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Or I shall show the cinders of my spirits
Through the ashes of my chance:-Wert thou a man,
Thou would'st have mercy on me.
Cæs.

Forbear, Seleucus.

(Erit Seleucus. Cleo. Be it known, that we, the greatest, are mis.

thought
For things that others do; and, when we fall,
We answer others' meritst in our namne,
Are therefore to be pitied.
Cæs.

Cleopatra,
Not what you have reserv'd, nor what acknowledg'd,
Put we i' the roll of conquest: still be it youts,
Bestow it at your pleasure ; and believe,
Cæsar's no merchant, to make prize with you
Of things that merchants sold. Therefore be cheer'd;
Make not your thoughts your prisons : no, dear

queen ;
For we intend so to dispose you, as
Yourself shall give us counsel. Feed, and sleep:
Our care and pity is so much upon you,
That we remain your friend; And so adieu.

Cleo. My master, and my lord !
Cæs.

Not so: Adieu.

[Ereunt Cæsar, and his train. Cleó. He words me, girls, he words me, that I

should not Be noble to myself: but hark thee, Charmian.

[Whispers Charmian.
Iras. Finish, good lady: the bright day is done,
And we are for the dark.
Cleo.

Hie thee again:
I have spoke already, and it is provided;
Go, put it to the haste.
Char.

Madam, I will.

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Re-enter Dolabella.
Dol. Where is the queen ?
Char.

Behold, sir. [Erit Char. Cleo.

Dolabella?
Dol. Madam, as thereto sworn by your command,
Which my love makes religion to obey,
I tell you this: Cæsar through Syria
Intends his journey; and, within three days,
You with your children will he send before:
Make your best use of this: I have perform'd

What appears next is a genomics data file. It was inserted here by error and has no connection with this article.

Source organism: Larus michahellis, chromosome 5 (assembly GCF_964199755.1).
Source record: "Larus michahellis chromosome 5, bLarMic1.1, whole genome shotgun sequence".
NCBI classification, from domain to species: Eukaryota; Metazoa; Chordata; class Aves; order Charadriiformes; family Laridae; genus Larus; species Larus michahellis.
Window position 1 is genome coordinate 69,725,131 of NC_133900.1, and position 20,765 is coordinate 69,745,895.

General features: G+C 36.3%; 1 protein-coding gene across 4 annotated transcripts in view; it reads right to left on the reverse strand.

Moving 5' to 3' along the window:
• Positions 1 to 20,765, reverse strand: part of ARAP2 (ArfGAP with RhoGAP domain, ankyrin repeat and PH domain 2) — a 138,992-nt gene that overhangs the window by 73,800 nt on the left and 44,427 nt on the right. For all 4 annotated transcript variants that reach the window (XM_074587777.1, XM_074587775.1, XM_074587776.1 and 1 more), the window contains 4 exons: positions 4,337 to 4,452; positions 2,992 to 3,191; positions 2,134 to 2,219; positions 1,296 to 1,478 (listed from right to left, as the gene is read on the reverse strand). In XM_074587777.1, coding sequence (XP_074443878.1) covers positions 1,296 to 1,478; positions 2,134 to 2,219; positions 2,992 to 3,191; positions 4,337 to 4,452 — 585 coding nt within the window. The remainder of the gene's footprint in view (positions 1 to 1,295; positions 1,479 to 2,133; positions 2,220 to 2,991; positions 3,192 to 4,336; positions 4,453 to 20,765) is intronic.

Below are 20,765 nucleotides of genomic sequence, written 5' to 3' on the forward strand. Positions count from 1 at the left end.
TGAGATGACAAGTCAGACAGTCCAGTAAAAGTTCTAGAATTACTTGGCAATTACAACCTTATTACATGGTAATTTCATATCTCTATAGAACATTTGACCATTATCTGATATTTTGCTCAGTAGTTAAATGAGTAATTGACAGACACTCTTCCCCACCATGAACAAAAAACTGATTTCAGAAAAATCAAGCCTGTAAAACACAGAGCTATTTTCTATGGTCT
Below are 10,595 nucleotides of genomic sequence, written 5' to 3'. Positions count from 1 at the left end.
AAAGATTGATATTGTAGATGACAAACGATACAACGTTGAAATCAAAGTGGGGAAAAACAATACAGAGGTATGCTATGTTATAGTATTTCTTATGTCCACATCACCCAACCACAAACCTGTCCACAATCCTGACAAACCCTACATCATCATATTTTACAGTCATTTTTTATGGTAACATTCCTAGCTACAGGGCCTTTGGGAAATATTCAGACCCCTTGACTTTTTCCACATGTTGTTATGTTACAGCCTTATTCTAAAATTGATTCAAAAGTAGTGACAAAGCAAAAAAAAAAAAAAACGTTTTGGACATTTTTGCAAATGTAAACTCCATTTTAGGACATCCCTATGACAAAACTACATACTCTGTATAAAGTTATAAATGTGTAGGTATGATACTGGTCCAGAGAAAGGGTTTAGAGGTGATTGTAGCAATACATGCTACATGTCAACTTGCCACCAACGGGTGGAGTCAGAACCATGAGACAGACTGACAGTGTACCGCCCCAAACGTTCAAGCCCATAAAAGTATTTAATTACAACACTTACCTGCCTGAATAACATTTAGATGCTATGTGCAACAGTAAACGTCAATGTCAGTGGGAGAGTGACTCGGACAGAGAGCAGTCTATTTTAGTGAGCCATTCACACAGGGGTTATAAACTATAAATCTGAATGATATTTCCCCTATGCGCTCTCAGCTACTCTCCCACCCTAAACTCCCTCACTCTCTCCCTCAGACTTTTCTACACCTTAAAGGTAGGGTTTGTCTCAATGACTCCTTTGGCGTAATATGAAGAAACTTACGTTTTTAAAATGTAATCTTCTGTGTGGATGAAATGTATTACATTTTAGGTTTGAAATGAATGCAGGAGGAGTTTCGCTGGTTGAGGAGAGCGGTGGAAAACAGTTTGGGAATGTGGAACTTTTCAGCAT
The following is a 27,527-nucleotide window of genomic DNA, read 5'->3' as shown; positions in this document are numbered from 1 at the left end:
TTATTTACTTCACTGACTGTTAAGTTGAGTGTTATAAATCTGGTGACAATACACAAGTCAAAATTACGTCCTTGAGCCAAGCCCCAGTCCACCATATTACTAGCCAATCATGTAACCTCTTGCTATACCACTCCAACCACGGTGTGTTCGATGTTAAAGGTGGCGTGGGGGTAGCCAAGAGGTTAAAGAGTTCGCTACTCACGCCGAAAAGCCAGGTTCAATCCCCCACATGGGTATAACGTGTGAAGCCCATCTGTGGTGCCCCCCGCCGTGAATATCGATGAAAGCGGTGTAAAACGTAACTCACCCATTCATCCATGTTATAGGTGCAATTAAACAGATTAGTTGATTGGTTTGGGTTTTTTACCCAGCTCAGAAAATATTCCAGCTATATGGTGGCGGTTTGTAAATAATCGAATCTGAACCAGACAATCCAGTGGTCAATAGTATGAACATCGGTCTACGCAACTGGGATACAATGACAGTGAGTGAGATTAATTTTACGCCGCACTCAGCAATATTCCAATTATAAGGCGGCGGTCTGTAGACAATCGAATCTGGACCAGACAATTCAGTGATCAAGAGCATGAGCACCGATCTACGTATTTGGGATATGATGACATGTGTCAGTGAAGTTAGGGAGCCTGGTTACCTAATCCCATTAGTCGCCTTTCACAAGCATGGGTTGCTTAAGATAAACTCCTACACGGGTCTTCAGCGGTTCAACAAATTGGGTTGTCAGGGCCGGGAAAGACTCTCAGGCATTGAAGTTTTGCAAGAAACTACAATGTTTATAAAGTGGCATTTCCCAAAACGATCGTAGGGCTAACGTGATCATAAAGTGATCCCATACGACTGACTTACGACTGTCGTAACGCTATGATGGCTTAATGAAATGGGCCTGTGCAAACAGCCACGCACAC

Your pleasure, and my promise.
Cleo.

Dolabella,
I shall remain your debtor.
Dol.

I your servant.
Adieu, good queen; I must attend on Cæsar.
Cleo. Farewell, and thanks. (Erit Dol.] Now,

Iras, what think'st thou ?
Thou, an Egyptian puppet, shalt be shown
In Rome, as well as I: mechanick slaves
With greasy aprons, rules, and hammers, shall
Uplift us to the view; in their thick breaths,
Rank of gross diet, shall we be enclouded,
And forc'd to drink their vapour.
Iras.

The gods forbid !
Cleo. Nay, 'tis most certain, Iras: Saucy lictors
Will catch at us, like strumpets; and scald rhymers
Ballad us out o'tune: the quickt comedians
Extemporally will stage us, and present
Our Alexandrian revels; Antony
Shall be brought drunken forth, and I shall see
Some squeaking Cleopatra boy I my greatness
l' the posture of a whore.
Iras.

O the good gods ! Cleo. Nay, that is certain.

• Beadles.

1 Lively.
| Female characters were played by boys.

Iras. I'll never see it; for, I am sure, my nails Are stronger than mine eyes. Cleo.

Why, that's the way To fool their preparation, and to conquer Their most absurd intents.-Now, Charmian ?

Enter Charmian.

Show me, my women, like a queen ;-Go fetch
My best attires;~I am again for Cydnus,
To meet Mark Antony :--Sirrah, Iras, go.
Now, noble Charmian, we'll despatch indeed :
And, when thou hast done this chare*, I'll give thee

leave. To play till dooms-day.-Bring our crown and all. Wherefore's this noise ?

[Exit Iras. A noise within.

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Guard.

. Here is a rural fellow, That will not be denied your highness' presence; He brings you figs. Cleo. Let him come in. How poor an instrument